Emory Law's Public Interest Committee honors local attorneys
Jan. 18, 2013
Three Atlanta attorneys known for their passion and commitment to public interest law will be honored by the Emory Public Interest Committee (EPIC) at its 17th Annual Inspiration Awards at 7 p.m. Feb. 5, at Emory University School of Law.
Robert N. "Robbie" Dokson, shareholder in Ellis Funk, PC, will be recognized with the Lifetime Commitment to Public Service award. Jeffrey O. Bramlett, partner at Bondurant Mixson & Elmore LLP, will be cited for Outstanding Leadership in the Public Interest. Tamara Serwer Caldas, deputy director at Atlanta Volunteer Lawyers Foundation, will receive the award for Unsung Devotion to Those Most in Need.
Each year EPIC honors those who have demonstrated exceptional service for individuals who cannot afford legal representation, or for organizations that provide services for the betterment of society and require legal advisors to achieve their goals.
A student-run organization, EPIC presents the annual awards as a major fundraising effort to provide grants for students who accept volunteer summer jobs with public sector organizations. Daniel A. Bloom, Emory Law class of 2004, member of Pachman Richardson, will be master of ceremonies for the event.
During the 2011-2012 academic year, EPIC raised more than $180,000, providing summer grants for students volunteering in public sector jobs. Grant recipients worked at a variety of local, national and international organizations.
Donations to EPIC are accepted at various levels, with a minimum $50 donation to attend the Inspiration Awards. For more information about contributing to EPIC or attending this year’s event, contact Sue McAvoy at 404-727-5503 or email@example.com.
Lifetime commitment to public service
Dokson has an abiding commitment to the Atlanta Legal Aid Society. He began his legal career at ALAS, serving as executive director for six years and as board president, officer and member for more than 30 years. Dokson also was a founding board member of the Justice Center of Atlanta, one of the nation's first mediation programs established in the late 1970s under a grant from the U.S. Department of Justice.
A practicing attorney for more than 40 years, Dokson has mediated, arbitrated and served as a court appointed special master in hundreds of cases. He also was a founder of the Atlanta Volunteer Lawyers Foundation and served on its board for many years. In addition, he currently serves on, or previously has been, a member of the boards of the Governor's Office of Consumer Affairs, the Downtown YMCA and the Anti-Defamation League Southeast Region.
Outstanding leadership in the public interest
Bramlett is a renowned trial lawyer who has served as lead counsel for prison inmates and foster children as well as Fortune 100 companies. In the course of 30 years as a practicing attorney, he served as president of the American Civil Liberties Union of Georgia, former national board member of the American Civil Liberties Union and current chair of Georgia’s American Constitution Society board of advisors.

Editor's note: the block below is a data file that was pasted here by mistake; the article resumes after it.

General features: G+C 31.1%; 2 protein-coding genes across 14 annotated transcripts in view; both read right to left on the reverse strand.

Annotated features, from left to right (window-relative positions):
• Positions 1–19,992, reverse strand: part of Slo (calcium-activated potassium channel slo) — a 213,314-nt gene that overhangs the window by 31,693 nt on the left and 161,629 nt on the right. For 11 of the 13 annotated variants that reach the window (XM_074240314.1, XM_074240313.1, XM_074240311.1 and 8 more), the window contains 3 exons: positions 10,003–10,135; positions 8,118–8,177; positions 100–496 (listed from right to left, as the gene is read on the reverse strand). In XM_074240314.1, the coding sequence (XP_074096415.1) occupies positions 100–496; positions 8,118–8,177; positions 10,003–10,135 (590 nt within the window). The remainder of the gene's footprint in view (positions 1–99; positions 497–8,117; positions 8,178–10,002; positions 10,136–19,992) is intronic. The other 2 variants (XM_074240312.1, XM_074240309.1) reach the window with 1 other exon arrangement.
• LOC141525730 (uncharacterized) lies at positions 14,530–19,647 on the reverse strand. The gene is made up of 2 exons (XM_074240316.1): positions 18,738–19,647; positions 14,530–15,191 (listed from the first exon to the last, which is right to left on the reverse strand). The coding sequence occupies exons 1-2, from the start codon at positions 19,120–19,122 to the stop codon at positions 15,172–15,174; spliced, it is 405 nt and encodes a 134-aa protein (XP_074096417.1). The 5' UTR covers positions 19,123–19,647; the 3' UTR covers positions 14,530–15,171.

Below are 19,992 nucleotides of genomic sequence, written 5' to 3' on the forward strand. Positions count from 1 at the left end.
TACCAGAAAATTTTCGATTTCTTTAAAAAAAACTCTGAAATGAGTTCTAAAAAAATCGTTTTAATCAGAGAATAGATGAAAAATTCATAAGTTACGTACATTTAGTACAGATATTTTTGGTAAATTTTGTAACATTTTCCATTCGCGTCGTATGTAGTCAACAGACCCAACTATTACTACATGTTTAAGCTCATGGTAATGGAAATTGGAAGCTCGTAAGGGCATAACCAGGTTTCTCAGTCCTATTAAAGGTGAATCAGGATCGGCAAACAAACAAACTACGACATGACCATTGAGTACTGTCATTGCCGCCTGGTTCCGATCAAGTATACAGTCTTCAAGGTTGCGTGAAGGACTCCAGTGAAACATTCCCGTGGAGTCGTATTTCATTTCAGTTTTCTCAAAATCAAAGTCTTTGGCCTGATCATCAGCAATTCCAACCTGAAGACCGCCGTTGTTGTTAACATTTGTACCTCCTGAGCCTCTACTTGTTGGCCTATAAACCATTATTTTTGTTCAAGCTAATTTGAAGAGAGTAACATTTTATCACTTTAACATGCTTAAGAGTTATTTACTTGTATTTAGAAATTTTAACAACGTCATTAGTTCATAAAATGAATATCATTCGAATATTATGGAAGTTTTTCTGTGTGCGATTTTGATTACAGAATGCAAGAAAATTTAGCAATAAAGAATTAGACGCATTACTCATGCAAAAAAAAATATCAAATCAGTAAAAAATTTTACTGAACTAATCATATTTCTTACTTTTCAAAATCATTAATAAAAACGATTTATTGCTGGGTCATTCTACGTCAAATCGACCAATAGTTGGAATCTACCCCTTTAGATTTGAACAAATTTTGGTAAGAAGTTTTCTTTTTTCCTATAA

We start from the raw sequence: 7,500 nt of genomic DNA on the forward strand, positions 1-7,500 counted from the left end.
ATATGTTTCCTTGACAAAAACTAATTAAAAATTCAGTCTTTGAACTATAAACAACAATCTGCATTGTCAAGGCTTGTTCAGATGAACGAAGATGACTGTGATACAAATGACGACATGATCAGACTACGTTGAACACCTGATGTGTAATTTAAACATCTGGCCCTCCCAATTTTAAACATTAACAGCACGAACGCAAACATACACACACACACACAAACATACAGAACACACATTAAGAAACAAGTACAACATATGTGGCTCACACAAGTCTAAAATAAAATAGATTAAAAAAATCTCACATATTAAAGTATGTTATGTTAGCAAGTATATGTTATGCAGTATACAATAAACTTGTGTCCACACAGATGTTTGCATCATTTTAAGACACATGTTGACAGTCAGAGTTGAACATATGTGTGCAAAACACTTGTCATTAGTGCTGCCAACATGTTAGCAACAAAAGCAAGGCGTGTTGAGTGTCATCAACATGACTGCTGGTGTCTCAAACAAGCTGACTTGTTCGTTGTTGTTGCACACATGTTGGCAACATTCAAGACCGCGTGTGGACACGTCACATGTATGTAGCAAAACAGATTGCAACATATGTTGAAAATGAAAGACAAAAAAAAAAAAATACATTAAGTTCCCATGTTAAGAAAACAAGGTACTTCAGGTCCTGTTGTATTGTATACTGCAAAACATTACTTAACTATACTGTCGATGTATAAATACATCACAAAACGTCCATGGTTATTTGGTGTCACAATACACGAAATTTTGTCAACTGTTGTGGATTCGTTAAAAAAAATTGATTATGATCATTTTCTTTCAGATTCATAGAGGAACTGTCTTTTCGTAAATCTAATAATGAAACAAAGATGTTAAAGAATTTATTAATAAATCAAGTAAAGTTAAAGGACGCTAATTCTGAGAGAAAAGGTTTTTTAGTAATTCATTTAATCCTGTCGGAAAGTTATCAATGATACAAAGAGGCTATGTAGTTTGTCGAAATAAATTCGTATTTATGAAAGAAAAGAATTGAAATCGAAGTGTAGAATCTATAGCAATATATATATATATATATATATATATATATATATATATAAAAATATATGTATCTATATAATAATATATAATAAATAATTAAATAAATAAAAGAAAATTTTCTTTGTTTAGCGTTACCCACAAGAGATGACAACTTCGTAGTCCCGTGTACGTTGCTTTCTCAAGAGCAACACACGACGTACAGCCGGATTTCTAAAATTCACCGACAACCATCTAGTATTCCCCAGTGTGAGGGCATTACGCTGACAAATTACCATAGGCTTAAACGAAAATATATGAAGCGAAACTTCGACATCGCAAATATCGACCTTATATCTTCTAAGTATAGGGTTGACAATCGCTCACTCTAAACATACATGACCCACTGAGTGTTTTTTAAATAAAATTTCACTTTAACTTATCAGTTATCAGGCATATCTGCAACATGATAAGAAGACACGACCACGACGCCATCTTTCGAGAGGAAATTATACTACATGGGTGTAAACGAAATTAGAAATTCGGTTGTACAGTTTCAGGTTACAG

Bramlett also has served for 20 consecutive years as a "Saturday Morning Lawyer" with the Atlanta Volunteer Lawyers Foundation. He is past president of both the Atlanta Bar Association and State Bar of Georgia. Nationally he has been a delegate of the American Bar Association’s House of Delegates. The range of cases he has tried—from securities fraud, professional liability, business torts, trademark infringement and RICO to civil rights enforcement, personal injury and murder—speaks to his broad and deep legal credentials.
Unsung devotion to those most in need
Caldas has devoted her legal career to public interest law. She worked with the Southern Center for Human Rights for six years, where she represented indigent clients challenging unconstitutional conditions of confinement and unsanitary conditions in Alabama's and Georgia's prisons and jails.
Since joining the Atlanta Volunteer Lawyers Foundation seven years ago, Caldas has worked with legal partners and local courts to protect tenants in foreclosed properties, and has advocated for local and state policies on behalf of low-income tenants and consumers. Caldas also was the driving force behind the creation of Fulton County State Court’s Self-Help Center. Currently, she is an executive committee member of the Atlanta Bar Association’s Public Interest Law Section and an advisory board member of the Health Law Partnership.
EPIC was formed in 1989 by students committed to increasing understanding of public interest law and to encouraging Emory law students to pursue public interest legal positions. EPIC is supported by Emory law alumni who are dedicated to public service and work in legal aid, non-profits, public defenders' offices and law firms throughout Atlanta.